… 5 Top Benefits and 4 Must-See Risks
Do you douse every meal in hot sauce? Does the thought of chili pepper, cayenne pepper, habanero pepper or any hot pepper make your mouth water (in a good way)?
If you love all things hot and spicy, you may be wondering if all of that spicy food is good for you.
As it turns out, you’re in luck. This is one case where you can have your (spicy) cake and eat it too, with only a few (yet important) caveats …
5 Top Health Benefits of Spicy Food
5. It’s Good for Your Heart
Chili peppers contain potent compounds called capsaicinoids (capsaicin and related chemicals) — they’re what give hot peppers their “kick.” When hamsters fed a high-cholesterol diet were also fed food spiced up with capsaicinoids, their levels of LDL (bad) cholesterol declined, as did the plaque in their arteries.[i]
4. Fight Prostate Cancer
Capsaicin has been found to trigger “suicide,” or programmed cell death, in both human and animal prostate cancer cells. The compound caused 80 percent of prostate cancer cells in mice to die, leaving tumors reduced to about one-fifth the size compared to untreated mice.[ii] The mice were fed the human equivalent of three to eight fresh habanera peppers a week.
3. Reduce Inflammation and Pain
Spices such as chili peppers, chili powder and cayenne pepper are powerful natural anti-inflammatories. The capsaicin is once again responsible, working to inhibit Substance P, a neuropeptide that causes nerve fibers to swell and triggers inflammatory processes and pain in your body. Since chronic inflammation is at the root of numerous sources of pain and chronic disease, this is a very good thing.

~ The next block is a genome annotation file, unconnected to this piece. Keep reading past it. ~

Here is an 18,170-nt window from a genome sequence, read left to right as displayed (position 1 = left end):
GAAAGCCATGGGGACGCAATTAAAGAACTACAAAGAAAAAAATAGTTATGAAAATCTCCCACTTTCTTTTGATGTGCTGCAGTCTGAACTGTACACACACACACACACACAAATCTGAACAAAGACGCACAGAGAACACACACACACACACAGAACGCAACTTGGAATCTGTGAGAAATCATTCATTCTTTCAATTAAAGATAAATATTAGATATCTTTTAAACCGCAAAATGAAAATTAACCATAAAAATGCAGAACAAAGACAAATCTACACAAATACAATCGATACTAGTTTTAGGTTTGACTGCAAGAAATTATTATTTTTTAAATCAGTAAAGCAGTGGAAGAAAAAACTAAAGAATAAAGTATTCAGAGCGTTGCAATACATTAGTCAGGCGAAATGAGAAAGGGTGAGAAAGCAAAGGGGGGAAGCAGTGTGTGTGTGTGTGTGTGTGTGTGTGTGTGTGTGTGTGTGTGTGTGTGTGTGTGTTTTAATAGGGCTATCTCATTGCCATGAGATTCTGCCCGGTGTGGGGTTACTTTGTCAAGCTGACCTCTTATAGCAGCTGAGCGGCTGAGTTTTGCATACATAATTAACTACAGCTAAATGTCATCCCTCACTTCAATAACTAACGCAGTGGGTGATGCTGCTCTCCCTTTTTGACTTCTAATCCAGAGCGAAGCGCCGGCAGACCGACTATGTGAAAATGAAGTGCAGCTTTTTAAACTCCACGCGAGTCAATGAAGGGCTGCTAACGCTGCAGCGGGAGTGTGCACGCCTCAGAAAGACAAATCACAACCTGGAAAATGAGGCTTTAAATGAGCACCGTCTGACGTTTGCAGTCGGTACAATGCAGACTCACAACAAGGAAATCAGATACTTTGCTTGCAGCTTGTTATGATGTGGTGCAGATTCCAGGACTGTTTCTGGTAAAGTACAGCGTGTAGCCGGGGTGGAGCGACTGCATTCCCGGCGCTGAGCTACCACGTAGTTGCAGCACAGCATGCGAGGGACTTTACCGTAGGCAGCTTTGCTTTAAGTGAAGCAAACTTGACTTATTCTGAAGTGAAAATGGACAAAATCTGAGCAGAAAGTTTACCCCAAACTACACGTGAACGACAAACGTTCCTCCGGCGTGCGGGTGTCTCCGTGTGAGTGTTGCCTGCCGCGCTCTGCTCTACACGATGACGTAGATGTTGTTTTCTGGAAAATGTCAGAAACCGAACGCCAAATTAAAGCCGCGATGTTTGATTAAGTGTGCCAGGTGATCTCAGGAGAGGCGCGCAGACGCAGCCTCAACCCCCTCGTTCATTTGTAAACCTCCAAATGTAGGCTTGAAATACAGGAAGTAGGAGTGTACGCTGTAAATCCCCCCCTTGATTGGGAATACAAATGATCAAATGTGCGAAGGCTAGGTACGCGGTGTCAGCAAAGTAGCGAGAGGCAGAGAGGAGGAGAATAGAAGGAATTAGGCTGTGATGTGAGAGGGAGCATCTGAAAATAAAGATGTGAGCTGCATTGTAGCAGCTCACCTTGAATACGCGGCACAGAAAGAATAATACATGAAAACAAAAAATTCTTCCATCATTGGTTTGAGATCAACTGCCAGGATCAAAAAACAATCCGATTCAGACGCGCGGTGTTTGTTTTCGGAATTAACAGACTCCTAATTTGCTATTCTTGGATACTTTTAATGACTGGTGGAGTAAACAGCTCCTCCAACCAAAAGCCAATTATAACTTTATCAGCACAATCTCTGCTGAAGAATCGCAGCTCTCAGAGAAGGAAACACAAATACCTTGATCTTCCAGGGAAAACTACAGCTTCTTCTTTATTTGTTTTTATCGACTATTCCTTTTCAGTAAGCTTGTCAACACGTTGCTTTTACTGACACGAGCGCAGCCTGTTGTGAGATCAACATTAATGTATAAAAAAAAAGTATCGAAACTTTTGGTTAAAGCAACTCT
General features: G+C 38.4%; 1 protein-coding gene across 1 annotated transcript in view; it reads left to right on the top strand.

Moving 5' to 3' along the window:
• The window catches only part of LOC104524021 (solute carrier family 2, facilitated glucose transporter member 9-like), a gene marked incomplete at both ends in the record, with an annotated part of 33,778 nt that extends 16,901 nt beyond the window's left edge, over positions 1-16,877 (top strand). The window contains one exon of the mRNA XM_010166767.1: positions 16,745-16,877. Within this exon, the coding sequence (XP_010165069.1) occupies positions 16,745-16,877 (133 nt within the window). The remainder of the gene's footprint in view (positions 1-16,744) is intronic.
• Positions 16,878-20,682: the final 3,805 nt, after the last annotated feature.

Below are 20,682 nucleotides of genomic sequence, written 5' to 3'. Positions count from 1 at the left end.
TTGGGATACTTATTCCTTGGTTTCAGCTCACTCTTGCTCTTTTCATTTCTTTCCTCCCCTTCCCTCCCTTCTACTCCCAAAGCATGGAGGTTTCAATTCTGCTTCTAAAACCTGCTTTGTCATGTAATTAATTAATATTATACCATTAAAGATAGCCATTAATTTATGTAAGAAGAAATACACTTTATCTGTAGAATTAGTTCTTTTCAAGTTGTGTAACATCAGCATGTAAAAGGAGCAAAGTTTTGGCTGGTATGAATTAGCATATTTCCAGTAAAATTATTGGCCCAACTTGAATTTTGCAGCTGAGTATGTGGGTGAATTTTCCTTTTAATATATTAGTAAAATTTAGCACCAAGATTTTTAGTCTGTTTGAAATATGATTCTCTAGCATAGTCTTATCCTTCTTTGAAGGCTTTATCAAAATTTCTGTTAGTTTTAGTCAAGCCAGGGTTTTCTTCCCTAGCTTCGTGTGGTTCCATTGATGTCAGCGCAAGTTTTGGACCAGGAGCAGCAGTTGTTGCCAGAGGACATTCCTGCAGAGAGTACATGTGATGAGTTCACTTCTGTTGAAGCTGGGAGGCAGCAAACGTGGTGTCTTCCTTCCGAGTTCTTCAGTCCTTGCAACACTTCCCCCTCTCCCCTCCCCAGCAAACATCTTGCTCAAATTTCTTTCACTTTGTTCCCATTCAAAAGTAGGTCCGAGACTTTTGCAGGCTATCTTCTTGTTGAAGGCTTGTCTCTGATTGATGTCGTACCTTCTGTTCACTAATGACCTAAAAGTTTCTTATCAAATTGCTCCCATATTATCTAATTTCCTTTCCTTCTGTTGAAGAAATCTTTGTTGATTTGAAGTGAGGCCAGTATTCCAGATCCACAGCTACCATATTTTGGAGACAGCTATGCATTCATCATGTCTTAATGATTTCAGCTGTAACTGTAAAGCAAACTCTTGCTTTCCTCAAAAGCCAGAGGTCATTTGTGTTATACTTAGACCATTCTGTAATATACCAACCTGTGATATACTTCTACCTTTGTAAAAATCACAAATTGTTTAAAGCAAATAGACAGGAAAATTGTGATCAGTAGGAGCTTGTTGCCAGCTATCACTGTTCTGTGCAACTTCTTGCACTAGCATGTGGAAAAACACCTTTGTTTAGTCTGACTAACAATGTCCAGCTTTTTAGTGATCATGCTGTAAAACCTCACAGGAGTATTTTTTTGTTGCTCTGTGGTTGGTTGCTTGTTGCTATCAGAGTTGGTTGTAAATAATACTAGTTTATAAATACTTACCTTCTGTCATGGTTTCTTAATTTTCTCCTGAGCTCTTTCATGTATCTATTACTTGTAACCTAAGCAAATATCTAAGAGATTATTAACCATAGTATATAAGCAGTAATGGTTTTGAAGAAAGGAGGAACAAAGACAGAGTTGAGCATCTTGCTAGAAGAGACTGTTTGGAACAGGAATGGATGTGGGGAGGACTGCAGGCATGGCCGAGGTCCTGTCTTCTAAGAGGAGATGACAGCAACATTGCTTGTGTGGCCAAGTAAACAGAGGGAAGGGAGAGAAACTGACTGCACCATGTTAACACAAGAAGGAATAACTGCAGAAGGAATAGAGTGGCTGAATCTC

2. Relieve Migraines and Sinus Infections
Substance P triggers pain and swelling in your trigeminal nerve, which impacts your head, temple and sinuses. Spicy foods that contain capsaicin suppress the production of Substance P, which means they also may provide help for headaches and sinus pain. Spicy foods may also help to clear out your sinuses.
1. Lose Weight
Capsaicin is a thermogenic substance, which means it increases thermogenesis in your body, boosting fat-burning and metabolism. Studies have shown capsaicin may help reduce body fat [iii] and body weight in rats fed a high-fat diet,[iv] and may even help suppress hunger and improve satiety in humans.[v]
There are Some Spicy Food Risks, Too
4. Before Bedtime
If you eat spicy foods too close to bedtime, then lay down, it can cause or exacerbate heartburn or acid reflux. It’s better to keep your spicy food binge to earlier in the day instead.
3. If You Have a Urinary Tract Infection (UTI)
Spicy foods may irritate your bladder and make symptoms of a UTI worse, so it’s best to lay off the spice until your bladder heals.
2. Geographic Tongue
This condition — a map-like pattern of red patches on parts of your tongue where the papillae are missing — is harmless but can cause burning or pain in some people. Often, these symptoms are triggered by spicy foods, which should be limited or avoided to provide relief.
Gastritis, an inflammation of your stomach lining, can often be caused by eating spicy foods. This can lead to symptoms like upset stomach, belching, hiccups, burning in your stomach or even nausea and vomiting.
If you experience gastritis symptoms after eating spicy foods, it’s best to avoid them.
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Written By: Updated: November 8,2012